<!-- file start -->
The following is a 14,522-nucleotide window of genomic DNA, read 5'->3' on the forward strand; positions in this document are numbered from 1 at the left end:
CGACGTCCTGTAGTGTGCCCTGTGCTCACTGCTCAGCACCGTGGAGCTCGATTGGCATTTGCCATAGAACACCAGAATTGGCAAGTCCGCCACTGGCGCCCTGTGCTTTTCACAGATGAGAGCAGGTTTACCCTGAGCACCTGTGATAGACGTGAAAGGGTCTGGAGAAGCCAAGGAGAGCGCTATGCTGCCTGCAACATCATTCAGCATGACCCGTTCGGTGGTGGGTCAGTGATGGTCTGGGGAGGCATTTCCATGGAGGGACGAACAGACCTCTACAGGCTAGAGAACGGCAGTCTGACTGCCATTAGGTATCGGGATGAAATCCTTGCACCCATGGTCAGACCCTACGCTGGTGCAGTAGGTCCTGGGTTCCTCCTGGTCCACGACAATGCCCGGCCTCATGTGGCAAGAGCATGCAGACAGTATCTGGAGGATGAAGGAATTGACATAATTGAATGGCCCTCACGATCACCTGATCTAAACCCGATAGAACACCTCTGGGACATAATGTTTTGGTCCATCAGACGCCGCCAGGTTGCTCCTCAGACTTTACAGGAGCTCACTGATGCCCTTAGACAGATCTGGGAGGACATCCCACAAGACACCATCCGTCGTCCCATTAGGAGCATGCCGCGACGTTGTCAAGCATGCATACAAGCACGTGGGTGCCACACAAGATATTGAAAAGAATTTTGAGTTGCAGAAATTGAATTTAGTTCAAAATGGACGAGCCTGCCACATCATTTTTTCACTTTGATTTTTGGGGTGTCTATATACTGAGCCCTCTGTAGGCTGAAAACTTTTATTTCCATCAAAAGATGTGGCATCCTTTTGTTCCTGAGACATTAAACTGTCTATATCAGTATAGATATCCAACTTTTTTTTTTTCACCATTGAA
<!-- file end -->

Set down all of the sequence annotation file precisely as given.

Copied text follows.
The following is a 14,522-nucleotide window of genomic DNA, read 5'->3' on the forward strand; positions in this document are numbered from 1 at the left end:
CGACGTCCTGTAGTGTGCCCTGTGCTCACTGCTCAGCACCGTGGAGCTCGATTGGCATTTGCCATAGAACACCAGAATTGGCAAGTCCGCCACTGGCGCCCTGTGCTTTTCACAGATGAGAGCAGGTTTACCCTGAGCACCTGTGATAGACGTGAAAGGGTCTGGAGAAGCCAAGGAGAGCGCTATGCTGCCTGCAACATCATTCAGCATGACCCGTTCGGTGGTGGGTCAGTGATGGTCTGGGGAGGCATTTCCATGGAGGGACGAACAGACCTCTACAGGCTAGAGAACGGCAGTCTGACTGCCATTAGGTATCGGGATGAAATCCTTGCACCCATGGTCAGACCCTACGCTGGTGCAGTAGGTCCTGGGTTCCTCCTGGTCCACGACAATGCCCGGCCTCATGTGGCAAGAGCATGCAGACAGTATCTGGAGGATGAAGGAATTGACATAATTGAATGGCCCTCACGATCACCTGATCTAAACCCGATAGAACACCTCTGGGACATAATGTTTTGGTCCATCAGACGCCGCCAGGTTGCTCCTCAGACTTTACAGGAGCTCACTGATGCCCTTAGACAGATCTGGGAGGACATCCCACAAGACACCATCCGTCGTCCCATTAGGAGCATGCCGCGACGTTGTCAAGCATGCATACAAGCACGTGGGTGCCACACAAGATATTGAAAAGAATTTTGAGTTGCAGAAATTGAATTTAGTTCAAAATGGACGAGCCTGCCACATCATTTTTTCACTTTGATTTTTGGGGTGTCTATATACTGAGCCCTCTGTAGGCTGAAAACTTTTATTTCCATCAAAAGATGTGGCATCCTTTTGTTCCTGAGACATTAAACTGTCTATATCAGTATAGATATCCAACTTTTTTTTTTTCACCATTGAA